Saul the Pharisee makes a triumphant return in the first part of this chapter (subtitled "Warnings from Israel's past" by NIV), and it's not a bad thing. The Pharisee movement can be roughly traced from Ezra the priest who led Israel back from captivity, and who like Nehemiah tore out his hair upon learning that, once AGAIN, the men of Israel were taking foreign wives - the sin of Solomon and the open gateway to grassroots family-by-family idolatry. At its foundation, Phariseeism was a well-intentioned, determined effort to eliminate the nation's besetting sin.
In the same way Guy the Teenage Unitarian puts in his two-cents worth to my present decision-making. Sometimes he offers good insights that inform my Christian walk. I think Paul himself would be the first to say that his ministry, and the church of Christ, can learn from the past once the Lordship of Christ is firmly established.
Back to Corinthians - Saul the Pharisee tells the church, "flee idolatry. Look what happened when Israel didn't." He does NOT say "separate yourself physically from all Unholiness and spit on those who don't." He takes a more radical view than mere physical separation. He preaches freedom of conscience, humility, and individual and corporate eternal vigilance of our desperately wicked hearts. And in an encouraging way he bids us to humbly rely on divine Providence:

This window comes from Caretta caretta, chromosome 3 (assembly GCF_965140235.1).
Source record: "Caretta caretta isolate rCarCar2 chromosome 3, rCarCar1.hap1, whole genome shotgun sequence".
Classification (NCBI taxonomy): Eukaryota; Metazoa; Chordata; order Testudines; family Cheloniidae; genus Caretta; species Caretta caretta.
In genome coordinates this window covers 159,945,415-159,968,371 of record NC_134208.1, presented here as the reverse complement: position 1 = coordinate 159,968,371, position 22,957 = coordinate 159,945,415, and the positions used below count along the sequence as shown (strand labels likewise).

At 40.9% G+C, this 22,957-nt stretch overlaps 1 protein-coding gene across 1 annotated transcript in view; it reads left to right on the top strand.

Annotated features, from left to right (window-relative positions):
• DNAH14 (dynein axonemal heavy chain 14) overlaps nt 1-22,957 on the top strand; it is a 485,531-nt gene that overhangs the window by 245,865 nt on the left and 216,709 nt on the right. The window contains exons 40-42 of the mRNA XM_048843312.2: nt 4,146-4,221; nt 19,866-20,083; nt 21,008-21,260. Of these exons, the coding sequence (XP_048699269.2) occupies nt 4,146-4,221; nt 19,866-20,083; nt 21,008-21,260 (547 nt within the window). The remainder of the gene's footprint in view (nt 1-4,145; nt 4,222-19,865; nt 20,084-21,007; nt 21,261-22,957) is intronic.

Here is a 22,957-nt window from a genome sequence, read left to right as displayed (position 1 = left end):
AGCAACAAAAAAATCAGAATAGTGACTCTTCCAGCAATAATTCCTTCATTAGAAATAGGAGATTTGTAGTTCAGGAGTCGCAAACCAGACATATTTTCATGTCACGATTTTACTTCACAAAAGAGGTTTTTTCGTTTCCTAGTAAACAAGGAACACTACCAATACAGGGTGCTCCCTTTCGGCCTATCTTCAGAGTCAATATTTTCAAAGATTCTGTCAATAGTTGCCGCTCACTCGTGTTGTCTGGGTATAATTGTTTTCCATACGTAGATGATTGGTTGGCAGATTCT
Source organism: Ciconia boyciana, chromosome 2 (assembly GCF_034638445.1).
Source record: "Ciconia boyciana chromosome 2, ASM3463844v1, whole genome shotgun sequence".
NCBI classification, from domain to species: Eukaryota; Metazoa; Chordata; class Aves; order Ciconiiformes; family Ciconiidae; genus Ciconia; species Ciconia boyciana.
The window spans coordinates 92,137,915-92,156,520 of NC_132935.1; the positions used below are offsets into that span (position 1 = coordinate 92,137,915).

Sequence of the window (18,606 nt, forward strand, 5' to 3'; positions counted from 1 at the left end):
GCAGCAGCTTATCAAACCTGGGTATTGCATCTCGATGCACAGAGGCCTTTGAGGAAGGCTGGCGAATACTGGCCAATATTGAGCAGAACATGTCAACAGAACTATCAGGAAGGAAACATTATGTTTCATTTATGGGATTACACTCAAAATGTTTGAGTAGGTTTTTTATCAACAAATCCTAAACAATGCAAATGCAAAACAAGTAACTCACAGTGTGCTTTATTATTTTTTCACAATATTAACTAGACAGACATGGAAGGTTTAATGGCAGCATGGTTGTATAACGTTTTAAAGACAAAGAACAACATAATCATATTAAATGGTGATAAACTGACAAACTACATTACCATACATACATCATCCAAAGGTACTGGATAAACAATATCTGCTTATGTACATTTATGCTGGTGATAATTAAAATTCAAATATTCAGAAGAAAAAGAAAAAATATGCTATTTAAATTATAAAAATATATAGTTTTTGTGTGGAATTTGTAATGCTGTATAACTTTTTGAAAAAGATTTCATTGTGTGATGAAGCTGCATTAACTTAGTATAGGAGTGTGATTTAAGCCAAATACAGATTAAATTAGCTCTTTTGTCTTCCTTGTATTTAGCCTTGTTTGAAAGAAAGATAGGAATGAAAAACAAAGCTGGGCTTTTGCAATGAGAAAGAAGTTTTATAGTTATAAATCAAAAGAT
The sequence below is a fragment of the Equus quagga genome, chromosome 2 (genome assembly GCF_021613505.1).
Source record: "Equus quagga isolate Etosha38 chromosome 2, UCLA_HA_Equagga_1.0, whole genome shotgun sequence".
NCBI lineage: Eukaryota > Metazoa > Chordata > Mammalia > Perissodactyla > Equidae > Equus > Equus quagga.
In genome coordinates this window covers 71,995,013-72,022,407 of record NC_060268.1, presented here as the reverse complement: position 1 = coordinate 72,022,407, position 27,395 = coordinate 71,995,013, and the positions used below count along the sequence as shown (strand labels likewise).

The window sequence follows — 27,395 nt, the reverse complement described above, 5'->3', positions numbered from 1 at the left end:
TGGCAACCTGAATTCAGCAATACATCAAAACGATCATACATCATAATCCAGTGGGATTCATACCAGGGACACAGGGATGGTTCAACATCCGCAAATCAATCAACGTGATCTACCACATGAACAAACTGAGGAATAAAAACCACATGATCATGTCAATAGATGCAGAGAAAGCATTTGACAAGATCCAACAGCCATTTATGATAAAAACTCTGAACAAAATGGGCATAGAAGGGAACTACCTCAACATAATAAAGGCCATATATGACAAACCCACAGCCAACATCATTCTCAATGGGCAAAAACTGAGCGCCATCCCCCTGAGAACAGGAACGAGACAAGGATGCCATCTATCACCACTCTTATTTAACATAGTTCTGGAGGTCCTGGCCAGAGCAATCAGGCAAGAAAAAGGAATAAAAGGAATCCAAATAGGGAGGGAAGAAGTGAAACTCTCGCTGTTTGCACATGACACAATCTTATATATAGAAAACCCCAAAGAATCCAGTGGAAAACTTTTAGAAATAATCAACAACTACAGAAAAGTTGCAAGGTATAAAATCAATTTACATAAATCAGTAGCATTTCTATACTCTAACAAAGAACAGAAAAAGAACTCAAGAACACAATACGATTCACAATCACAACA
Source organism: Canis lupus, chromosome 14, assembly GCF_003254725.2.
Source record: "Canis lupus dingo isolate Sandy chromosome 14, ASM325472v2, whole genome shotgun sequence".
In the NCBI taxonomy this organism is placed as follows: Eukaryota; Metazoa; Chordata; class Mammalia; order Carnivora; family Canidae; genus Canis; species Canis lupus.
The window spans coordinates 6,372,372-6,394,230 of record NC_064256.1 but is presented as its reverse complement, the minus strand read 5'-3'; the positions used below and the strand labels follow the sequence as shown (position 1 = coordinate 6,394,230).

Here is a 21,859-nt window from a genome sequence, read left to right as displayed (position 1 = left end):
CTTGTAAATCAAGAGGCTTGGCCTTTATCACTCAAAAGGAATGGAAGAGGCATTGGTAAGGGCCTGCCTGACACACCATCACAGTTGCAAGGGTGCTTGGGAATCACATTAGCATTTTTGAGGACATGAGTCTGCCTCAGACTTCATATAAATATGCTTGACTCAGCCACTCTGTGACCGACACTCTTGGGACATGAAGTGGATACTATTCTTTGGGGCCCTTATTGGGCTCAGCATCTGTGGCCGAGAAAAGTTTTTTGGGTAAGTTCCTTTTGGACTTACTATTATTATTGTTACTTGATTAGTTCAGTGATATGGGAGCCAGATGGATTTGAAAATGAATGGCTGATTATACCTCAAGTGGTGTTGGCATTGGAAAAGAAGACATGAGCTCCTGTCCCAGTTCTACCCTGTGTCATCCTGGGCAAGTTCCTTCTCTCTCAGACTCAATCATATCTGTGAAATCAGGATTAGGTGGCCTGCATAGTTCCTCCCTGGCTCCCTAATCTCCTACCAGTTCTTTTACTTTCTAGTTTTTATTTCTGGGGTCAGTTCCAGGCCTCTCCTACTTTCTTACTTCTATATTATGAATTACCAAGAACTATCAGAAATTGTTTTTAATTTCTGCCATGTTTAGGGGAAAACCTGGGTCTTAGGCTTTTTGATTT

"So, if you think you are standing firm, be careful that you don’t fall! 13 No temptation[c] has overtaken you except what is common to mankind. And God is faithful; he will not let you be tempted[d] beyond what you can bear. But when you are tempted,[e] he will also provide a way out so that you can endure it."
Unlike the Pharisees, in Christ there is no condemnation. Neither is there boasting, save in Christ. God will make a way, where there is no way, only trust and obey. Paul uses different words than Jesus, but like a good soldier of his Savior and Lord he brushes past the useless Maginot Line of good works and appearances and marches straight for the real battlefield: the hearts and minds. His weapons are the living gospel and the Spirit of the God. And although he sees further than I about the details of the Kingdom Triumphant, I don't think he really knew what total victory would look like. As he says elsewhere, "No eye has seen, no ear has heard, what God has prepared for those who love Him."